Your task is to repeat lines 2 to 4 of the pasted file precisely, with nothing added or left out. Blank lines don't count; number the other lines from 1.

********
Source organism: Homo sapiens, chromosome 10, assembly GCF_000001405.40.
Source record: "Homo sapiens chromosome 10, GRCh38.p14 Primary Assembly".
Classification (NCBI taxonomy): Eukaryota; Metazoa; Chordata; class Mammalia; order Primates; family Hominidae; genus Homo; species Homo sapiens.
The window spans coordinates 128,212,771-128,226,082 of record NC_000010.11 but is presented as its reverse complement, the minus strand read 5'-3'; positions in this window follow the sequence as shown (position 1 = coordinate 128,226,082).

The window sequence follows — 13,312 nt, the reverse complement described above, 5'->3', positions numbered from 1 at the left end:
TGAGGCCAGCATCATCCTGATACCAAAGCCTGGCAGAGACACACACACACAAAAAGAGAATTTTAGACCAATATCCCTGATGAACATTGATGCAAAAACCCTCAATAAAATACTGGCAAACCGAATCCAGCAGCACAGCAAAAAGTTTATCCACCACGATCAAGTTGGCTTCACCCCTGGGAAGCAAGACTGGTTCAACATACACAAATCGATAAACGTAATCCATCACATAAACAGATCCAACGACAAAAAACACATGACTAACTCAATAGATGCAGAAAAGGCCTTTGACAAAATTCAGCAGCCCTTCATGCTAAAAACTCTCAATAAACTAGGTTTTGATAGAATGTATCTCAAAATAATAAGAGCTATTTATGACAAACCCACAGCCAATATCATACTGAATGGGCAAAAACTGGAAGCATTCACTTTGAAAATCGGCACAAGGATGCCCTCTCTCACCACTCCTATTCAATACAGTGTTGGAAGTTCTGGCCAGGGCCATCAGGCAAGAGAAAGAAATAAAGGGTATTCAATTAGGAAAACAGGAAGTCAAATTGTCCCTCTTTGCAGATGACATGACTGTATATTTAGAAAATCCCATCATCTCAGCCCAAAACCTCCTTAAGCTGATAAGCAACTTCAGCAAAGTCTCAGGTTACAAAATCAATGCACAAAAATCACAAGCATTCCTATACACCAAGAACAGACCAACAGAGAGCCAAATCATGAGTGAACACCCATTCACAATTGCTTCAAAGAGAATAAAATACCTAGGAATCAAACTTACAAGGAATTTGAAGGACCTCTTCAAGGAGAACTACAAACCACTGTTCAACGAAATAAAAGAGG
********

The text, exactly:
Source record: "Homo sapiens chromosome 10, GRCh38.p14 Primary Assembly".
Classification (NCBI taxonomy): Eukaryota; Metazoa; Chordata; class Mammalia; order Primates; family Hominidae; genus Homo; species Homo sapiens.
The window spans coordinates 128,212,771-128,226,082 of record NC_000010.11 but is presented as its reverse complement, the minus strand read 5'-3'; positions in this window follow the sequence as shown (position 1 = coordinate 128,226,082).